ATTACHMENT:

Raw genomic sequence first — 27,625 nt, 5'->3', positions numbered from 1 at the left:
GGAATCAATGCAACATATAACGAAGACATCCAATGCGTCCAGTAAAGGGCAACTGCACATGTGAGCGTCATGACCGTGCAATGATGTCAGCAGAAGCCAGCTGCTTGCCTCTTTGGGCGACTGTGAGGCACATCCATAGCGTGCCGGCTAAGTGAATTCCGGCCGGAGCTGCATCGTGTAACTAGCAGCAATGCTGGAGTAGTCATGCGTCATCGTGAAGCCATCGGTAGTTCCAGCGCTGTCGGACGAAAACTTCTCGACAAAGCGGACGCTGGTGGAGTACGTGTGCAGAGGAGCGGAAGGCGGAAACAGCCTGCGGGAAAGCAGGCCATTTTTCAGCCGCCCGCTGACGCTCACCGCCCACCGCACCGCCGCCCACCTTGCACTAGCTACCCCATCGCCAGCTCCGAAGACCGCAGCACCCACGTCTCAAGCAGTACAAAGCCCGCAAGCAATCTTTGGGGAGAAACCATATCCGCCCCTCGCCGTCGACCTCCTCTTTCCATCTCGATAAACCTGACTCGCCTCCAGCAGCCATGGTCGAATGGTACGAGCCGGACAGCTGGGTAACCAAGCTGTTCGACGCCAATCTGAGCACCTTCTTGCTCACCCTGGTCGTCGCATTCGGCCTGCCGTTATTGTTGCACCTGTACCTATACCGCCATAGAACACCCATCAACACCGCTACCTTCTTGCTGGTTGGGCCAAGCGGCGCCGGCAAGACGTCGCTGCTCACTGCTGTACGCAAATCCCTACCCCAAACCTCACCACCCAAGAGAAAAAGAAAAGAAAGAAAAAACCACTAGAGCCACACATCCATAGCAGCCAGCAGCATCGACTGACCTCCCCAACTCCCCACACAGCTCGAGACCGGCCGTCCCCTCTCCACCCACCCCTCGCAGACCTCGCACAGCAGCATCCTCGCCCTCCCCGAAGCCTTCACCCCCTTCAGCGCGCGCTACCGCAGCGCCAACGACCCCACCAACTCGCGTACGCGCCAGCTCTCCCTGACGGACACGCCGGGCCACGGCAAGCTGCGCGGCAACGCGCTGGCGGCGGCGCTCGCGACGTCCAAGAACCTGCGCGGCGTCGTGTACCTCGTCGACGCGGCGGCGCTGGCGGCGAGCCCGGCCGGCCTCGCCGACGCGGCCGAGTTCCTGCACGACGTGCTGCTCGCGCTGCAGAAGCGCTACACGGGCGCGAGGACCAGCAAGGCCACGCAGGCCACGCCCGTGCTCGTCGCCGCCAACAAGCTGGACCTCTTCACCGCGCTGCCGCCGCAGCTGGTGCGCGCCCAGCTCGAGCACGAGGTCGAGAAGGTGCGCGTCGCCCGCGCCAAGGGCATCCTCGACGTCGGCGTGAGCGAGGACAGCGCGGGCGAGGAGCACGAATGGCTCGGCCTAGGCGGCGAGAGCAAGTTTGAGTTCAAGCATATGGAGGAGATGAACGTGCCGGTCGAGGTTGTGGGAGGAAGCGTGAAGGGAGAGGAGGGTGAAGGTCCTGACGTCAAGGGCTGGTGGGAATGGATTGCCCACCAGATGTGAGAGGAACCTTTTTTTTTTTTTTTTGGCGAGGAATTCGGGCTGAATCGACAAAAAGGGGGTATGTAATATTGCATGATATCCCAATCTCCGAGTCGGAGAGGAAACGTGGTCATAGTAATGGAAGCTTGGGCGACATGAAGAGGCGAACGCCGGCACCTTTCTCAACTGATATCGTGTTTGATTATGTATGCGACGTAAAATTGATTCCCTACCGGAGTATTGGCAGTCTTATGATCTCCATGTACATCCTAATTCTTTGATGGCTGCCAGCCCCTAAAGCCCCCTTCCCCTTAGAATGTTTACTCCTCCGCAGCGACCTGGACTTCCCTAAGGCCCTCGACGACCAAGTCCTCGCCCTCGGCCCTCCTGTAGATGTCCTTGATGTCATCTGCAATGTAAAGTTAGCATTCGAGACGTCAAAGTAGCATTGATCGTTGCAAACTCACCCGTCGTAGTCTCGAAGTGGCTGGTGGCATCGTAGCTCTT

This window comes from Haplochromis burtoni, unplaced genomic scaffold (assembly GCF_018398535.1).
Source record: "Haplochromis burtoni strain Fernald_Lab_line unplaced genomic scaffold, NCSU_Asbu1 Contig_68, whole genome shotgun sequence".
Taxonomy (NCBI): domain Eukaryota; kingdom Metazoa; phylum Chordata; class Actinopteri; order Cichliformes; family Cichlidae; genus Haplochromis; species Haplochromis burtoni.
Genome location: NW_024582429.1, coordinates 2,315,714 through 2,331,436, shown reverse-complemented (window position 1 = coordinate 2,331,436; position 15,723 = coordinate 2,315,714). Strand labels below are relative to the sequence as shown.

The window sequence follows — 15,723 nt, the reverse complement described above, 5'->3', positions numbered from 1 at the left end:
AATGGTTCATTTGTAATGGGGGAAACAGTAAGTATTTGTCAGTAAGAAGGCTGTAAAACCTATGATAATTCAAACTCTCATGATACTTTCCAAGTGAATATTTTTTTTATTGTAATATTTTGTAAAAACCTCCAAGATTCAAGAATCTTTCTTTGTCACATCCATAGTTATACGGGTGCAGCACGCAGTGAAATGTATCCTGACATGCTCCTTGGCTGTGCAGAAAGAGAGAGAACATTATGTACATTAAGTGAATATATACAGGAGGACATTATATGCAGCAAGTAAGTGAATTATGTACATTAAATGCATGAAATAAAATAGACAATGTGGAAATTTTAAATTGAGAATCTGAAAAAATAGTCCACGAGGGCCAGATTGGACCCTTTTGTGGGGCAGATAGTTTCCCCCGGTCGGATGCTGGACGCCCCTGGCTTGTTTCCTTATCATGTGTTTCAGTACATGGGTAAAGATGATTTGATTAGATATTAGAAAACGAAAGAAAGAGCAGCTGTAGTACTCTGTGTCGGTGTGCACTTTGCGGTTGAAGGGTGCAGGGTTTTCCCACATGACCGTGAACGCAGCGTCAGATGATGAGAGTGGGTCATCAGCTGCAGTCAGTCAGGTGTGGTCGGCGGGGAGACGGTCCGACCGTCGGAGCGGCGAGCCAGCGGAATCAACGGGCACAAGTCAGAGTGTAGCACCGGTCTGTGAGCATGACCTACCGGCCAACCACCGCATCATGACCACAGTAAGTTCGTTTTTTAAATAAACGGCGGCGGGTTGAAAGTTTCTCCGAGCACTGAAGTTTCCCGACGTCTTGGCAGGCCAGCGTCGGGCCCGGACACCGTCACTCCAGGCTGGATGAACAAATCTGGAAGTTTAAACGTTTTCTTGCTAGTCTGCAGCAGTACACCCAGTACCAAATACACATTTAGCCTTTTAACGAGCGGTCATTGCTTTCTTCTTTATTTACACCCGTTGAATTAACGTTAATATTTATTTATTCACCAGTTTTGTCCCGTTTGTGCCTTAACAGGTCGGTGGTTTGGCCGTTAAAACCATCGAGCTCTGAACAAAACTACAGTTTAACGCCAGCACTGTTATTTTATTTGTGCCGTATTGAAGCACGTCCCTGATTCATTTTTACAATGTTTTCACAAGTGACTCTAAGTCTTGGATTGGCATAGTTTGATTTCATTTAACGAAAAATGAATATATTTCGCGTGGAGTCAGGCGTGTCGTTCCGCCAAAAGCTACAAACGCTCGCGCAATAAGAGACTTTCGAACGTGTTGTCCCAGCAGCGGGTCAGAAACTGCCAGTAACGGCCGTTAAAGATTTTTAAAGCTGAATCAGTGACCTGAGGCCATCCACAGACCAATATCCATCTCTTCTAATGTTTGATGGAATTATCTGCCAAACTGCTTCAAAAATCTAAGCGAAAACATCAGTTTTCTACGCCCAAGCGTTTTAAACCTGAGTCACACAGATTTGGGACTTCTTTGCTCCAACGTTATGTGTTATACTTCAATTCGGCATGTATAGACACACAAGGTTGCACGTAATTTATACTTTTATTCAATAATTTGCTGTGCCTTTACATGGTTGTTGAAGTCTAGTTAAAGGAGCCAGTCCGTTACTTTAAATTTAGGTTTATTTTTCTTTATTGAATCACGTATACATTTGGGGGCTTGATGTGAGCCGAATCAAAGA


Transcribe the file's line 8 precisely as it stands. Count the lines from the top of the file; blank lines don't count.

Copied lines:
AATGGTTCATTTGTAATGGGGGAAACAGTAAGTATTTGTCAGTAAGAAGGCTGTAAAACCTATGATAATTCAAACTCTCATGATACTTTCCAAGTGAATATTTTTTTTATTGTAATATTTTGTAAAAACCTCCAAGATTCAAGAATCTTTCTTTGTCACATCCATAGTTATACGGGTGCAGCACGCAGTGAAATGTATCCTGACATGCTCCTTGGCTGTGCAGAAAGAGAGAGAACATTATGTACATTAAGTGAATATATACAGGAGGACATTATATGCAGCAAGTAAGTGAATTATGTACATTAAATGCATGAAATAAAATAGACAATGTGGAAATTTTAAATTGAGAATCTGAAAAAATAGTCCACGAGGGCCAGATTGGACCCTTTTGTGGGGCAGATAGTTTCCCCCGGTCGGATGCTGGACGCCCCTGGCTTGTTTCCTTATCATGTGTTTCAGTACATGGGTAAAGATGATTTGATTAGATATTAGAAAACGAAAGAAAGAGCAGCTGTAGTACTCTGTGTCGGTGTGCACTTTGCGGTTGAAGGGTGCAGGGTTTTCCCACATGACCGTGAACGCAGCGTCAGATGATGAGAGTGGGTCATCAGCTGCAGTCAGTCAGGTGTGGTCGGCGGGGAGACGGTCCGACCGTCGGAGCGGCGAGCCAGCGGAATCAACGGGCACAAGTCAGAGTGTAGCACCGGTCTGTGAGCATGACCTACCGGCCAACCACCGCATCATGACCACAGTAAGTTCGTTTTTTAAATAAACGGCGGCGGGTTGAAAGTTTCTCCGAGCACTGAAGTTTCCCGACGTCTTGGCAGGCCAGCGTCGGGCCCGGACACCGTCACTCCAGGCTGGATGAACAAATCTGGAAGTTTAAACGTTTTCTTGCTAGTCTGCAGCAGTACACCCAGTACCAAATACACATTTAGCCTTTTAACGAGCGGTCATTGCTTTCTTCTTTATTTACACCCGTTGAATTAACGTTAATATTTATTTATTCACCAGTTTTGTCCCGTTTGTGCCTTAACAGGTCGGTGGTTTGGCCGTTAAAACCATCGAGCTCTGAACAAAACTACAGTTTAACGCCAGCACTGTTATTTTATTTGTGCCGTATTGAAGCACGTCCCTGATTCATTTTTACAATGTTTTCACAAGTGACTCTAAGTCTTGGATTGGCATAGTTTGATTTCATTTAACGAAAAATGAATATATTTCGCGTGGAGTCAGGCGTGTCGTTCCGCCAAAAGCTACAAACGCTCGCGCAATAAGAGACTTTCGAACGTGTTGTCCCAGCAGCGGGTCAGAAACTGCCAGTAACGGCCGTTAAAGATTTTTAAAGCTGAATCAGTGACCTGAGGCCATCCACAGACCAATATCCATCTCTTCTAATGTTTGATGGAATTATCTGCCAAACTGCTTCAAAAATCTAAGCGAAAACATCAGTTTTCTACGCCCAAGCGTTTTAAACCTGAGTCACACAGATTTGGGACTTCTTTGCTCCAACGTTATGTGTTATACTTCAATTCGGCATGTATAGACACACAAGGTTGCACGTAATTTATACTTTTATTCAATAATTTGCTGTGCCTTTACATGGTTGTTGAAGTCTAGTTAAAGGAGCCAGTCCGTTACTTTAAATTTAGGTTTATTTTTCTTTATTGAATCACGTATACATTTGGGGGCTTGATGTGAGCCGAATCAAAGA